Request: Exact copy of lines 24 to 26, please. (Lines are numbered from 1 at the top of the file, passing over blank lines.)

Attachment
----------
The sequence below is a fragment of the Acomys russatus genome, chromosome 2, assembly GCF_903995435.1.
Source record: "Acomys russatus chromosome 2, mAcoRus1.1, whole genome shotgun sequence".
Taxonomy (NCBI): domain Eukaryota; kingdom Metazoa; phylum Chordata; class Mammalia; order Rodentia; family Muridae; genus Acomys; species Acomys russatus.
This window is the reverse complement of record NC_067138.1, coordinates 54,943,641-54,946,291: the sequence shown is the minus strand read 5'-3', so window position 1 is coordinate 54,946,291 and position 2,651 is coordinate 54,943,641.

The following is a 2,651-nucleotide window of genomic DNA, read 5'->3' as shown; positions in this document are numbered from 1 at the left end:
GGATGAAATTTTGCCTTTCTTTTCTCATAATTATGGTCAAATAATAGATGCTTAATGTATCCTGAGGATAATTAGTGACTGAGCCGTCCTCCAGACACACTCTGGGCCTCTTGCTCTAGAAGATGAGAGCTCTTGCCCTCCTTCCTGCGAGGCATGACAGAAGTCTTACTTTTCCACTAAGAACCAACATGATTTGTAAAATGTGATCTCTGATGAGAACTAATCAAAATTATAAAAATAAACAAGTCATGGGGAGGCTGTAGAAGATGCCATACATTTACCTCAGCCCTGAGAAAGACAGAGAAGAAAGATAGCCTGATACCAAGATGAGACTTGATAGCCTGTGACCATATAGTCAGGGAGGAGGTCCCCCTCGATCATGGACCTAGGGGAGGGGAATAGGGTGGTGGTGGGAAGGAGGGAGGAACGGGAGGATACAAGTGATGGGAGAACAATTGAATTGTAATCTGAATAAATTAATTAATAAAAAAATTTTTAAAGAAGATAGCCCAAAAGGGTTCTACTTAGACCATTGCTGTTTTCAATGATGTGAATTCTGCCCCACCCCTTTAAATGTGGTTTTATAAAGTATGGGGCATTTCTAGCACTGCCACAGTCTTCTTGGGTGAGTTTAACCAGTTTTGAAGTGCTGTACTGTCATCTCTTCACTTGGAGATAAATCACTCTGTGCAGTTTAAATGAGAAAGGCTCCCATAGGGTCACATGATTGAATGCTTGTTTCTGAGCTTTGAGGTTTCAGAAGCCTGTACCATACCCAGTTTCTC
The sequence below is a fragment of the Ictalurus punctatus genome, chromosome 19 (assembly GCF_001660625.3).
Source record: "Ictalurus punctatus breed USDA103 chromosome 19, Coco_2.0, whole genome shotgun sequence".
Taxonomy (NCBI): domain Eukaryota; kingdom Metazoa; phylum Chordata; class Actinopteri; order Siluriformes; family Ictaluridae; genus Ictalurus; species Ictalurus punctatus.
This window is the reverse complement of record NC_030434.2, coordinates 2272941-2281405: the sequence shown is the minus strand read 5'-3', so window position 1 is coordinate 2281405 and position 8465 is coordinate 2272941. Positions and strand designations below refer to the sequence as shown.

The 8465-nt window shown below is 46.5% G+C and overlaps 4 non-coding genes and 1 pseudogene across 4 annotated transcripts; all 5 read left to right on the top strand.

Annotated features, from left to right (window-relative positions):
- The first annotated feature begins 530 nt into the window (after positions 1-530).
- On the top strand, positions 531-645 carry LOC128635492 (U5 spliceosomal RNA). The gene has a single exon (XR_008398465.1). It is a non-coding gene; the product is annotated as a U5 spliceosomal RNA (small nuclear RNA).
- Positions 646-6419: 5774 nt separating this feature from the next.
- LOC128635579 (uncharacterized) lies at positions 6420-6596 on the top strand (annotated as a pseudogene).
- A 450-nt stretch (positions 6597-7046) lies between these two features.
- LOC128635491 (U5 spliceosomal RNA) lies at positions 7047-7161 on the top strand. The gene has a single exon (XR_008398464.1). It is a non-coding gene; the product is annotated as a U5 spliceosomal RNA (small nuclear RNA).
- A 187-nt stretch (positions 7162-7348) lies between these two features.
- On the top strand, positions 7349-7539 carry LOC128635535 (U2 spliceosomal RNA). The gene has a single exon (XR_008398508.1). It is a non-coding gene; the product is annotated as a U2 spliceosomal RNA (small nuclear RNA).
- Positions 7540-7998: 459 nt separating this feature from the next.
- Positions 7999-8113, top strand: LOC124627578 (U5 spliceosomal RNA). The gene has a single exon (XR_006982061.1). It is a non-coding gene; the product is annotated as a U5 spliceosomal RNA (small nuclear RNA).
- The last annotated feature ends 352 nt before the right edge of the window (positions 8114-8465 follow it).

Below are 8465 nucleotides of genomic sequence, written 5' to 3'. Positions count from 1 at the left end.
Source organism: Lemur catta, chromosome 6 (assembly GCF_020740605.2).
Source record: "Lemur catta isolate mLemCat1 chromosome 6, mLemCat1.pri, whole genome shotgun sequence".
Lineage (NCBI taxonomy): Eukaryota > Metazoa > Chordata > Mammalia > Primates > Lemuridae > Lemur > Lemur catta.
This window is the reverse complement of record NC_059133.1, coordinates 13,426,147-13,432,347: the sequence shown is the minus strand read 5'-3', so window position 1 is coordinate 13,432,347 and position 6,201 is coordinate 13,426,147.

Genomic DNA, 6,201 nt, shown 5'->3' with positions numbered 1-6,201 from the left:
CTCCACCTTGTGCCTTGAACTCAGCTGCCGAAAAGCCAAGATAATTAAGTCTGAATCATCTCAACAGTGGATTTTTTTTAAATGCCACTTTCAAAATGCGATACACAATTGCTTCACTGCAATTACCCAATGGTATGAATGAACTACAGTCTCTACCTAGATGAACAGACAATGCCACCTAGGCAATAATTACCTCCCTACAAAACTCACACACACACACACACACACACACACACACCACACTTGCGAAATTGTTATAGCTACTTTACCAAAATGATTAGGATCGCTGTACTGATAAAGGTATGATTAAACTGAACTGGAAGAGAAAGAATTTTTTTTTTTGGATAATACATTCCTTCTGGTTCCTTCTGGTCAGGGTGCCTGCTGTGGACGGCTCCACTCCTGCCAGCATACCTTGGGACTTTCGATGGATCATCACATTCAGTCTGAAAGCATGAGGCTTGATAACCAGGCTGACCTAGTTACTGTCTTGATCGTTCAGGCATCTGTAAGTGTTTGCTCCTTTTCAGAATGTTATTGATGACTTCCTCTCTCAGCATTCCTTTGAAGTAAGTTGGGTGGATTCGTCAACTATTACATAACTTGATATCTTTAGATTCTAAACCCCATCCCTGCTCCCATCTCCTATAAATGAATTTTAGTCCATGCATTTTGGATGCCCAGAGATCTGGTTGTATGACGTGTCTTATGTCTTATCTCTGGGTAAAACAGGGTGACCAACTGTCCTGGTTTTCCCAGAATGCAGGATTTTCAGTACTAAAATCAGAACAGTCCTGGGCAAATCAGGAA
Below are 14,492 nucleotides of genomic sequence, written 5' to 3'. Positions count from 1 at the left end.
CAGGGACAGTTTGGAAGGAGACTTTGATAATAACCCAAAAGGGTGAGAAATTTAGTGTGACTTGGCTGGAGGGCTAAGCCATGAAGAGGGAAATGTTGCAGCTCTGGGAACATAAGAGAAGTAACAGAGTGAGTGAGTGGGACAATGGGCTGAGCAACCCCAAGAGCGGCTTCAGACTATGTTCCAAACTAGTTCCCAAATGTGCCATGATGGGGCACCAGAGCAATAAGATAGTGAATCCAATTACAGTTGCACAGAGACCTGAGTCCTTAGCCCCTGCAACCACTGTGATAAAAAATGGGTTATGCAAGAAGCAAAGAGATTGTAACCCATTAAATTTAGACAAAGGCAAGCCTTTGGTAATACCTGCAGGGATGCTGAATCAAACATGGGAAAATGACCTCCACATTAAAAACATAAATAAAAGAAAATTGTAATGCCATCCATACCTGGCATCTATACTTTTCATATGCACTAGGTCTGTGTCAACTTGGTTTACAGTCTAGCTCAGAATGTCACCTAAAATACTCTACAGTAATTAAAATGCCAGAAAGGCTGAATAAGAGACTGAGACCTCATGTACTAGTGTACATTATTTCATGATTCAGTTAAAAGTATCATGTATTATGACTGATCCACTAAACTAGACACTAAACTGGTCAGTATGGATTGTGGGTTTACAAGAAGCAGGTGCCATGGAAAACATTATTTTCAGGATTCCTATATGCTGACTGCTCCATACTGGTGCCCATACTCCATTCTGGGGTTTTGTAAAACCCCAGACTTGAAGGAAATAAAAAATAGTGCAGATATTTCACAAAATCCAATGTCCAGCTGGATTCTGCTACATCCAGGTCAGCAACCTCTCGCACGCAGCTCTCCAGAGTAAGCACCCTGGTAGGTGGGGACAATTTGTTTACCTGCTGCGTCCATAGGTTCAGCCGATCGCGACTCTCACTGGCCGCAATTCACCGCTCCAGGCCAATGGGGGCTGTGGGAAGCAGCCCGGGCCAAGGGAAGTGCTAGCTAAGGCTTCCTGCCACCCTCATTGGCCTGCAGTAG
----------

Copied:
Below are 8465 nucleotides of genomic sequence, written 5' to 3'. Positions count from 1 at the left end.
Source organism: Lemur catta, chromosome 6 (assembly GCF_020740605.2).
Source record: "Lemur catta isolate mLemCat1 chromosome 6, mLemCat1.pri, whole genome shotgun sequence".